In the library of... David Ferrer

Nov 6, 2013, 12:00:00 AM

In the library of... David Ferrer
If David Ferrer loved Nadal's autobiography and would like Federer to write his, the Spanish player doesn't plan on writing his anytime soon. Find out why by reading his interview for We Are Tennis Mag.

If he's a bit skimp on words with the medias, David Ferrer loves loves reading them. Avid reader, the Spanish player always has a book in his suitcase. At the time to face the seven best players of the year at the London Masters, the world No. 3 opened the doors of his library to We Are Tennis. No quotes, but direct and concise sentences.


What kind of player are you? Do you read as much as people say you do?


I don't know what people say, but I'm pretty good reader, it takes me between a week to ten days to finish a book.


Have you always loved reading or did it come with traveling and spending hours waiting during the tournaments?


No, it's since I was little. As far as I can remember, I always had two passions: sports and reading. When I wasn't playing football, tennis or paddle tennis, I was sitting somewhere with a book.


What are your favourite genres?


I love to read everything, but I'm really into biographies and historical books. My favourite novelists are Arturo Perez-Reverte and Ildefonso Falcones, two Spanish authors. With a particular preference for Perez-Reverte, and I'm not far from having read all his books.


The book that you are reading at the moment?


A Perez-Reverte's one, actually. I've just started his latest novel, "El tango de la vieja guardia" ("The tango of the old guard," ed.)


What do you like so much about him?


I like the way his stories are set in the history of Spain. Whether it's a swashbuckling story like "Captain Alatriste" or a novel set in the early twentieth century like "Fencing Master", he enhances the country's history. And his characters are also always very accurate.


The book that moved you the most in the last few months?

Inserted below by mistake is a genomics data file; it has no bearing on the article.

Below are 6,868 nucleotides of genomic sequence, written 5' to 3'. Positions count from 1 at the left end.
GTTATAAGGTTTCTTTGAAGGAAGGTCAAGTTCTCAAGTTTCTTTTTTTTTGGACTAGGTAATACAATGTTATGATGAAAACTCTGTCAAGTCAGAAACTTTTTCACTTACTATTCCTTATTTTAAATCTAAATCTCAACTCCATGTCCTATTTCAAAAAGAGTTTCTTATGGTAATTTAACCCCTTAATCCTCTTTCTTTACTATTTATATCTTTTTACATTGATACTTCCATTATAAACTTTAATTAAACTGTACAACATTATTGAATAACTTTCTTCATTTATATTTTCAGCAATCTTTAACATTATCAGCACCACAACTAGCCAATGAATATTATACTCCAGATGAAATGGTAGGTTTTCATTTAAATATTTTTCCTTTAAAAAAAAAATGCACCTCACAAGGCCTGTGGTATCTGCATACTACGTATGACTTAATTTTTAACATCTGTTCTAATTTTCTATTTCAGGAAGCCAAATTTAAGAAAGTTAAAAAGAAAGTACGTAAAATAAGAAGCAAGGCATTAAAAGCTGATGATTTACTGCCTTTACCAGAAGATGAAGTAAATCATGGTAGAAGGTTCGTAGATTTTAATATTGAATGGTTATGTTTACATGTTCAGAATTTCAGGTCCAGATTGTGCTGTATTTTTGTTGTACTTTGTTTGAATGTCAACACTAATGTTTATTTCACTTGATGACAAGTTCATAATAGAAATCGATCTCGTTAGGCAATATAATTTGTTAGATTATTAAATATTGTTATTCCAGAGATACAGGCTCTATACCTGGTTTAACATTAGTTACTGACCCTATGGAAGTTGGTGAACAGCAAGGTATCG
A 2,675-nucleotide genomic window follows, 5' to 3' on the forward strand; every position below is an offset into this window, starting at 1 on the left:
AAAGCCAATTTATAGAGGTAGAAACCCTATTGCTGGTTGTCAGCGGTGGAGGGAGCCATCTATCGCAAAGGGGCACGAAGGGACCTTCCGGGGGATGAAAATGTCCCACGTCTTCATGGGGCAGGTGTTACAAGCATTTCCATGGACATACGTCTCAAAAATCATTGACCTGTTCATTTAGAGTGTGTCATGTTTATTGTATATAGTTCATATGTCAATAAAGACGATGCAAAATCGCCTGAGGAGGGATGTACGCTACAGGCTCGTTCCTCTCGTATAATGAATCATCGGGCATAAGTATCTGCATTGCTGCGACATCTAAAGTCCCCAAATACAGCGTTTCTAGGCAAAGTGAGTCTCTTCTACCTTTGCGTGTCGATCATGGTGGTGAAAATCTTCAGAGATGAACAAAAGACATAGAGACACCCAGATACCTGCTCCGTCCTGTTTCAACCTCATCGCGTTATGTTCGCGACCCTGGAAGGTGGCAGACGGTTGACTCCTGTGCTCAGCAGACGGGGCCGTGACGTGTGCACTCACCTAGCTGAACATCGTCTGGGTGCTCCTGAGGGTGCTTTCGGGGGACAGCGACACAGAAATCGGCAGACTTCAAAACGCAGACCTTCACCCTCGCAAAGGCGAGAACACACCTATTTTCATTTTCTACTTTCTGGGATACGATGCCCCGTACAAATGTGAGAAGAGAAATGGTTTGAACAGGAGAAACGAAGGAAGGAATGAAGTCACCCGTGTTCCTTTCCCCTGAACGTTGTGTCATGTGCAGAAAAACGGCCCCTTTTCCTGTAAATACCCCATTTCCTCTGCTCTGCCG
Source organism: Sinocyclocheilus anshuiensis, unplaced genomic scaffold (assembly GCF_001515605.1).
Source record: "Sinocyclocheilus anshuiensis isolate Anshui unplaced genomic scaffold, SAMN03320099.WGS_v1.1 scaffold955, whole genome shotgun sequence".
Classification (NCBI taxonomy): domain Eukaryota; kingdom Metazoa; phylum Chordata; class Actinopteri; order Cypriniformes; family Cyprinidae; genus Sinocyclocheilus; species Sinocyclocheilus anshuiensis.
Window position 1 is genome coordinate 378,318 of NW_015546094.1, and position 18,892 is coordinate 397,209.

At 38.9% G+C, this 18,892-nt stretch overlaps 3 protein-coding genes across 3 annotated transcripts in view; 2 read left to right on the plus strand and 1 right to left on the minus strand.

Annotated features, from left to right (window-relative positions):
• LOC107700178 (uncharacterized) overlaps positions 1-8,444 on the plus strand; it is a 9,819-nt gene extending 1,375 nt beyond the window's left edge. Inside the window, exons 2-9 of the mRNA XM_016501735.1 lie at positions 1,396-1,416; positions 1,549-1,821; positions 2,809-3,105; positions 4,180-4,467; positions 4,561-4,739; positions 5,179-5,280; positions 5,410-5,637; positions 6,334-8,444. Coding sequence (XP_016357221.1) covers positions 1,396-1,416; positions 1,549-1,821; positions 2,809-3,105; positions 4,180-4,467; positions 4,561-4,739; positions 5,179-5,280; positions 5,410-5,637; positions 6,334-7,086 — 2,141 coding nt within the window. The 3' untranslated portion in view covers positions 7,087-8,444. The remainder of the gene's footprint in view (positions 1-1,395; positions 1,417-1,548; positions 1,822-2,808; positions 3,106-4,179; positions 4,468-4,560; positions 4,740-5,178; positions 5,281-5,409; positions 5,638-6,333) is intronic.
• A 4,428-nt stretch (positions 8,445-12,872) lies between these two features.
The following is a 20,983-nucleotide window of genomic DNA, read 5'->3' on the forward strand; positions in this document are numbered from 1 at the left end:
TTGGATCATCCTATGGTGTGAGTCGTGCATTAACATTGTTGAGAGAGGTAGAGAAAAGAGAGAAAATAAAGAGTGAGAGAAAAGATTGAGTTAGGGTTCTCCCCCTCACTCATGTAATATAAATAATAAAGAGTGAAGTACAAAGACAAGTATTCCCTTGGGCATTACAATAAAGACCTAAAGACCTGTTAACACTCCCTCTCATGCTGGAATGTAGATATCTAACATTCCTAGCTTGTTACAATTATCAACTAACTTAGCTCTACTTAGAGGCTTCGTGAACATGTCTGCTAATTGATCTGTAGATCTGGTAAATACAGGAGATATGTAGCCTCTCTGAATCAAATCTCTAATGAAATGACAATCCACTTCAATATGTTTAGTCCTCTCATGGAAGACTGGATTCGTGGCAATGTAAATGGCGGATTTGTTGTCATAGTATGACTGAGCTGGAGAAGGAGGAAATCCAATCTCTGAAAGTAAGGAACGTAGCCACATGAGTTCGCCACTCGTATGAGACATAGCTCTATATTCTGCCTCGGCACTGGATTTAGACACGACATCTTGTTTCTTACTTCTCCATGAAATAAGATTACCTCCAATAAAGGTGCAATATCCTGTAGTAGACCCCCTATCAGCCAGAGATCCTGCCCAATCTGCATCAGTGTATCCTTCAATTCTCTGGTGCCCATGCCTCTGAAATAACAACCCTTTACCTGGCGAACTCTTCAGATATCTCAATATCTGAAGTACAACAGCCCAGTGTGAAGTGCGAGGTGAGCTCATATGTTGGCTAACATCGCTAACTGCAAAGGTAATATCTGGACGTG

« El arte de no amargarse la vida », (« The art of not complicating your life », ed.), a self-help book written by Rafael Santandreu, a psychologist. It was in New York last year. It didn’t stop raining and the U.S. Open was completely disrupted. We spent our time at the Player's Lounge, waiting for the announcement that we had half an hour to play before the next downpour. It was pretty tedious. This book helped me to relativize the waiting, the stress, the anxiety... In short, to accept that we couldn't do anything about it. There are things over which we have no control and we must accept it. It’s not always easy because as a tennis player, we would rather control everything, always play well, always be on top physically and mentally... But you can’t. You must accept that the cards aren’t always in your hand and focus on the things that you can actually control.


Are you interested in biographies of tennis and other sports legends?


I liked the book "Mourinho versus Guardiola" by Juan Carlos Cubeiro and Leonor Gallardo. It explained well how they (then respectively coaches of Real Madrid and FC Barcelona, ed.) chose different styles and methods for the same purpose: success.


Are you more Mourinho or Guardiola?


Guardiola. I admire him and his vision of football.


And did you read the autobiography of your friend Rafael Nadal?


Yes, and I would advise all young people who want to go far in sport to read it too. I would also like Roger Federer to write his and explains how he can always remain so unfazed whatever happens on the court.


And will you write yours one day?


I don't think so. (Smile). I’m a tennis player, a guy with no interesting stories to tell.


Interview by Guillaume Willecoq